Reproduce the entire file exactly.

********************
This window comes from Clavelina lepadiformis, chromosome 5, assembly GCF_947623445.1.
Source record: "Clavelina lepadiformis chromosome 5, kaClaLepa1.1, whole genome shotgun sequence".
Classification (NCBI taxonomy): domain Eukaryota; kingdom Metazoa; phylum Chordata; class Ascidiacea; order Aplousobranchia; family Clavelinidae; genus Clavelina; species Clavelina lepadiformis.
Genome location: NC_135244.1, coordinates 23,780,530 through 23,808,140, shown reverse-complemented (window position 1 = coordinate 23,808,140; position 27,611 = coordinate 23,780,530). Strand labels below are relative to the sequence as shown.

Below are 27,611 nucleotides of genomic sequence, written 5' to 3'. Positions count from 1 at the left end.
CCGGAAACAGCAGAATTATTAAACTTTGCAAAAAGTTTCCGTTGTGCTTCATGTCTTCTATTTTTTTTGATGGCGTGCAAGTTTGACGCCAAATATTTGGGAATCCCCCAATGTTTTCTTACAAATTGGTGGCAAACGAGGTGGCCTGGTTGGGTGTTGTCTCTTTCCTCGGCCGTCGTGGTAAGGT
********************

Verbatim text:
This window comes from Clavelina lepadiformis, chromosome 5, assembly GCF_947623445.1.
Source record: "Clavelina lepadiformis chromosome 5, kaClaLepa1.1, whole genome shotgun sequence".
Classification (NCBI taxonomy): domain Eukaryota; kingdom Metazoa; phylum Chordata; class Ascidiacea; order Aplousobranchia; family Clavelinidae; genus Clavelina; species Clavelina lepadiformis.
Genome location: NC_135244.1, coordinates 23,780,530 through 23,808,140, shown reverse-complemented (window position 1 = coordinate 23,808,140; position 27,611 = coordinate 23,780,530). Strand labels below are relative to the sequence as shown.

Below are 27,611 nucleotides of genomic sequence, written 5' to 3'. Positions count from 1 at the left end.
CCGGAAACAGCAGAATTATTAAACTTTGCAAAAAGTTTCCGTTGTGCTTCATGTCTTCTATTTTTTTTGATGGCGTGCAAGTTTGACGCCAAATATTTGGGAATCCCCCAATGTTTTCTTACAAATTGGTGGCAAACGAGGTGGCCTGGTTGGGTGTTGTCTCTTTCCTCGGCCGTCGTGGTAAGGT